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The Mower Against Gardens


Parts of the yard are still brown from the winter, but it has already been necessary to drag the lawn mower out of the garage once, and a repeat performance will soon be due. Meanwhile, whenever I take my coffee, newspaper and pipe out to the chair on the front porch, I can count on being lulled by the serenade of spring: the distant roar of power mowers like surf on a rock-bound coast, the drowsy hum of the weed whacker, the industrious grinding of the lawn edger against sidewalk and curb up and down my street.

The mower I use is electric, so much of my time with it is spent assuring that it does not chew up its own umbilicus. The Great Circle pattern, a spiral from the periphery toward the center, has a high ratio of grass-cutting to cord-flipping. But I generally lapse into the classic straight line, turn and return in the opposite direction -- the boustrophedon pattern, from the Greek for ox (bous) and turning (strephein), the way Achilles cut the grass.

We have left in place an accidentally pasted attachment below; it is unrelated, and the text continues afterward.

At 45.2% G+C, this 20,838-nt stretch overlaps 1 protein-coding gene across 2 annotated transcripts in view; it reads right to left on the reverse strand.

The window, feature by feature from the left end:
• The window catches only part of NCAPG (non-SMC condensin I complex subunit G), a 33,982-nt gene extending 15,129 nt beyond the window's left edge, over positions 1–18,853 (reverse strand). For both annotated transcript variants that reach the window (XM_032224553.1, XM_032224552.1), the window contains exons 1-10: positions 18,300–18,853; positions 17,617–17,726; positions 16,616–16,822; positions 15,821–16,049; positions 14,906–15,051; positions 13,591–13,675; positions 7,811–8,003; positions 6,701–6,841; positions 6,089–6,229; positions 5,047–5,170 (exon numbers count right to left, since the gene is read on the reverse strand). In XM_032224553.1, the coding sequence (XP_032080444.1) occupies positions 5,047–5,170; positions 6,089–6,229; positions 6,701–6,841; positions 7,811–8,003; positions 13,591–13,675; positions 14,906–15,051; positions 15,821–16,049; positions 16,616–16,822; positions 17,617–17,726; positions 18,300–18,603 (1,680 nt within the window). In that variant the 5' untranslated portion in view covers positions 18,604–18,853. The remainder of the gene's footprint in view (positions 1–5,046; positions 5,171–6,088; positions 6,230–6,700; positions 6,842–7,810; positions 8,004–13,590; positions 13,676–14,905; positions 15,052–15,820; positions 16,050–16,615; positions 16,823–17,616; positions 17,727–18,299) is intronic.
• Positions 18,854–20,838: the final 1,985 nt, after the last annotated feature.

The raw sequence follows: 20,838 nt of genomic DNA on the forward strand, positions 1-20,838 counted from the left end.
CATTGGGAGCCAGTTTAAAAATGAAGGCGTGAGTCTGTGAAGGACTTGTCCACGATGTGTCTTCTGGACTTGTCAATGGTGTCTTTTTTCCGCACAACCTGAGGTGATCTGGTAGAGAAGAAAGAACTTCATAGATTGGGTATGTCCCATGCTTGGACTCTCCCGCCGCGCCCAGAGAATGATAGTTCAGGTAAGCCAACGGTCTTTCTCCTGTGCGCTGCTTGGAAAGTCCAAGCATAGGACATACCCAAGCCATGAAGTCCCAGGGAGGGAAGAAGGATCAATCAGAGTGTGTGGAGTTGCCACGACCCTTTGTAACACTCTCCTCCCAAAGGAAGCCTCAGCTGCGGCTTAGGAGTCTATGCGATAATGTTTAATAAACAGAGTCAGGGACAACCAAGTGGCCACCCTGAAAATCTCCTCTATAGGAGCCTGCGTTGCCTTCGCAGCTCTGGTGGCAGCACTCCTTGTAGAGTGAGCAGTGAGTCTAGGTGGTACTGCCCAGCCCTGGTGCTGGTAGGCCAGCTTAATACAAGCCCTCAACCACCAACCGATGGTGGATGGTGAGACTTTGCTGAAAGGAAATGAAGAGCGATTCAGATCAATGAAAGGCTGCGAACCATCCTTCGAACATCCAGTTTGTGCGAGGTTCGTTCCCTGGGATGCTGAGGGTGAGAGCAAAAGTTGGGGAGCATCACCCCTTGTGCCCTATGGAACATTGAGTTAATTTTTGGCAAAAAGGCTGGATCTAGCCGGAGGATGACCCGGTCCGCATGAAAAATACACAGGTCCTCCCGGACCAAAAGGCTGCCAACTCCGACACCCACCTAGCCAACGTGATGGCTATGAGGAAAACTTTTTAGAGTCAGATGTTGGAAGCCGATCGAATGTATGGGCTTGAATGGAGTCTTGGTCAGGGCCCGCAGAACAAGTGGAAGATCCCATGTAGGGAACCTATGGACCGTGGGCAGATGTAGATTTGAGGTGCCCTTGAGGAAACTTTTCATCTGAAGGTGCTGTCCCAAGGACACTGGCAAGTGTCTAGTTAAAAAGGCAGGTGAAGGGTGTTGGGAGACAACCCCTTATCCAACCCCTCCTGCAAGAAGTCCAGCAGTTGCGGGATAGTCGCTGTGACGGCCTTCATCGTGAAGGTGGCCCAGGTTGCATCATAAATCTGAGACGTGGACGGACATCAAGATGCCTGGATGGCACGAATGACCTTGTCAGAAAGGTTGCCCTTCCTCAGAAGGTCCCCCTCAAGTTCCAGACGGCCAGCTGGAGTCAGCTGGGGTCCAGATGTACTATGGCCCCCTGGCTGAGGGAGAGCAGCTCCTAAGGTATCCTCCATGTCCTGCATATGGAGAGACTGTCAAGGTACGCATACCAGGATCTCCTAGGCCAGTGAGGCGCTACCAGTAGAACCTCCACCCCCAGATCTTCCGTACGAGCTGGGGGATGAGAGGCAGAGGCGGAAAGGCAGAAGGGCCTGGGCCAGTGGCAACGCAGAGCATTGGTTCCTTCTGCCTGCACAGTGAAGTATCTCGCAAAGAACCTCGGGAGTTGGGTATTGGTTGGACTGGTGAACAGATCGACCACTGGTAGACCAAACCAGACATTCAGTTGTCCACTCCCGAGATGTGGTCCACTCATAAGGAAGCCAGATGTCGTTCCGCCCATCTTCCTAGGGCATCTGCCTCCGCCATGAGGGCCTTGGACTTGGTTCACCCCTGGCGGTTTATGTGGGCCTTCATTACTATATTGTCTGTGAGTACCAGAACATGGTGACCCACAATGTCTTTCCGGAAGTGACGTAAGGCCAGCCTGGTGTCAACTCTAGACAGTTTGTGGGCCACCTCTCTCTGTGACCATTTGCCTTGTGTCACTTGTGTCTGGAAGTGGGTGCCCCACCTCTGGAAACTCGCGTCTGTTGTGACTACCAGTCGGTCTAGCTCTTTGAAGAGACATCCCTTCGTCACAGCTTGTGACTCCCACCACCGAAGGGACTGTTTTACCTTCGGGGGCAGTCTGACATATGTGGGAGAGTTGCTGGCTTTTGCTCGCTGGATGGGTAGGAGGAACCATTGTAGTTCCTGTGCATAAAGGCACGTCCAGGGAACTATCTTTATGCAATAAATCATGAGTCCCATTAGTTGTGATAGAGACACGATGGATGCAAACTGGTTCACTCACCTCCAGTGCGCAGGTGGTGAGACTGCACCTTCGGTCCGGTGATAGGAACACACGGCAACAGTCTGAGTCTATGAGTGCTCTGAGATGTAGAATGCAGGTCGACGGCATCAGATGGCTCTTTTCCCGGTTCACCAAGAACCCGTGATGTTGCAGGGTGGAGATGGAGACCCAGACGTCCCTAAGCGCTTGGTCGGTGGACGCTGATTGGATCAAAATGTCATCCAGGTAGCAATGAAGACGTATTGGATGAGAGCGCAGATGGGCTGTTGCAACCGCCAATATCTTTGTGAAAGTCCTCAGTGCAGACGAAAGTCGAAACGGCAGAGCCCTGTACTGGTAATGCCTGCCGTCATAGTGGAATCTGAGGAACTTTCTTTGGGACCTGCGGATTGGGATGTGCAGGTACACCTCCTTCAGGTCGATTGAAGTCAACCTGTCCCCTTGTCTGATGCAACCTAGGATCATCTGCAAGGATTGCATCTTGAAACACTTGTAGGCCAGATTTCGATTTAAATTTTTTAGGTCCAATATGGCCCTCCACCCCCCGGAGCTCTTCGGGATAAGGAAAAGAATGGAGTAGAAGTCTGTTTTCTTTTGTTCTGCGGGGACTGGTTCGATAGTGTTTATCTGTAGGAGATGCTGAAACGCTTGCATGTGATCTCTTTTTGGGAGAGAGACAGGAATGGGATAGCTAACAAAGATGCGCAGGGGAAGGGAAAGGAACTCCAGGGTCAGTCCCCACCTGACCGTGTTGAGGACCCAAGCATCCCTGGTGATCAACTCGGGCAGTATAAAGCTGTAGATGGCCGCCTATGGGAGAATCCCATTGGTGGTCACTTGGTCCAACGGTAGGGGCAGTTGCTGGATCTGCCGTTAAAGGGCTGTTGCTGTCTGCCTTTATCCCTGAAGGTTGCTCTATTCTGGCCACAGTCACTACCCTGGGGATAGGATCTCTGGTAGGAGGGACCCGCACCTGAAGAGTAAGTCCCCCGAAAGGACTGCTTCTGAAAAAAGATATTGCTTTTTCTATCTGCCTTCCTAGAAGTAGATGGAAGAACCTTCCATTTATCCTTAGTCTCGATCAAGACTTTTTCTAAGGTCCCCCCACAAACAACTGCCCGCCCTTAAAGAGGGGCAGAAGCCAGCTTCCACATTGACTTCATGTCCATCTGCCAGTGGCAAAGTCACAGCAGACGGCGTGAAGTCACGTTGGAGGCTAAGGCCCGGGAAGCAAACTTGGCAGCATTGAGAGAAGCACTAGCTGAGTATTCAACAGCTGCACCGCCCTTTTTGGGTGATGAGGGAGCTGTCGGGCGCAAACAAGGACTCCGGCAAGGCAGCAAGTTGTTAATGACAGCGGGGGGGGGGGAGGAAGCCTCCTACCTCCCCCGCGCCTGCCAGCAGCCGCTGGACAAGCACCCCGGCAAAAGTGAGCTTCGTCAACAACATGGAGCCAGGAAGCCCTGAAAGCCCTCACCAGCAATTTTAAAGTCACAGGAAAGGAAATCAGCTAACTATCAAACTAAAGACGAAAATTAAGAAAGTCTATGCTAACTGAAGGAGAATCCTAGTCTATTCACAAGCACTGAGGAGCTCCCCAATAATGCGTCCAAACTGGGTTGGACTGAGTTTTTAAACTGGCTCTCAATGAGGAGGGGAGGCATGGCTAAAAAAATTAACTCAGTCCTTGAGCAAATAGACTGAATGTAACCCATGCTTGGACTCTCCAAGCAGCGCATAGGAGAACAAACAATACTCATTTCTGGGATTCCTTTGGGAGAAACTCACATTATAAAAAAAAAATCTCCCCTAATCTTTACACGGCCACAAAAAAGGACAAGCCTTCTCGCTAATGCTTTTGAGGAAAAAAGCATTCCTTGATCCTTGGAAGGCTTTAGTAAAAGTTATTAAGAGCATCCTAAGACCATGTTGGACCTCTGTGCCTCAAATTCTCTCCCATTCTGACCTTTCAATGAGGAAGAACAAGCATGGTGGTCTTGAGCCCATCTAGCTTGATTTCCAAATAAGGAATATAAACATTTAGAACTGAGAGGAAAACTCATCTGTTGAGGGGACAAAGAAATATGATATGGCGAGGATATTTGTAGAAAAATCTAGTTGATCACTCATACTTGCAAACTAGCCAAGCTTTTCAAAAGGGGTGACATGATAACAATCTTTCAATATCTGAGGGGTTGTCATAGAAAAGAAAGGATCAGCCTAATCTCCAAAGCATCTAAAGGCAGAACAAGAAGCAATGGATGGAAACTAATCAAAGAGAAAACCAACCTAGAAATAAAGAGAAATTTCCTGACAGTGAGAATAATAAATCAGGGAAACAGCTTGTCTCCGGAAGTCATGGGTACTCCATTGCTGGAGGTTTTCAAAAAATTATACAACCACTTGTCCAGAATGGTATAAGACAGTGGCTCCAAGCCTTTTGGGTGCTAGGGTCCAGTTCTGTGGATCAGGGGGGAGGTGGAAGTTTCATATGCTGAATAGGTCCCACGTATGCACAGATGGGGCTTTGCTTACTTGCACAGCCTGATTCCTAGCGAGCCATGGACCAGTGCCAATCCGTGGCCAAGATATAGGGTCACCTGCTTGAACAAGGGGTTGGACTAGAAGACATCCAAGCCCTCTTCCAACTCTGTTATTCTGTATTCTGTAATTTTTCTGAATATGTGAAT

Seven years ago, in the first heady flush of home ownership, I acquired a push mower in a virtuous resolve to keep fit while shunning the pollution, noise and smell of the gasoline-powered mower. It actually saw use twice, before the tall grass, the hot sun and the heckling within the family pushed it into retirement.

There followed an ugly interval with a power mower kept in motion more by vigorous swearing than by combustion of fossil fuels. The hateful thing finally succumbed to age and scorn, and now the electric device and I labor in an uneasy compromise.

From time to time, I switch off the juice to indulge in a sense of NTC kinship with Andrew Marvell's Mower, who in "The Mower against Gardens" rails against the artificiality of the hybrids and grafts with which we clutter our gardens:

" 'Tis all enforc'd; the Fountain and the Grot;/ While the sweet Fields do lye forgot:/ Where willing Nature does to all dispence/ A wild and fragrant Innocence."

I know, I know. Even if the neighborhood would tolerate the transformation of my corner lot into a meadow that I would scythe once or twice a summer, I'd be less likely to wind up as a host to the "Fauns and Fayres" Marvell's Mower praises than to chiggers and ticks, large reptiles and lesser mammals. Eden is lost, and by the sweat of our brows shall we mow grass all our days.

Still, as I stand on the porch, watching the grass shoot up after every gentle rainfall, I think longingly: If Spring comes, can Winter be far behind?

John McIntyre is a deputy chief of The Sun's copy desk.

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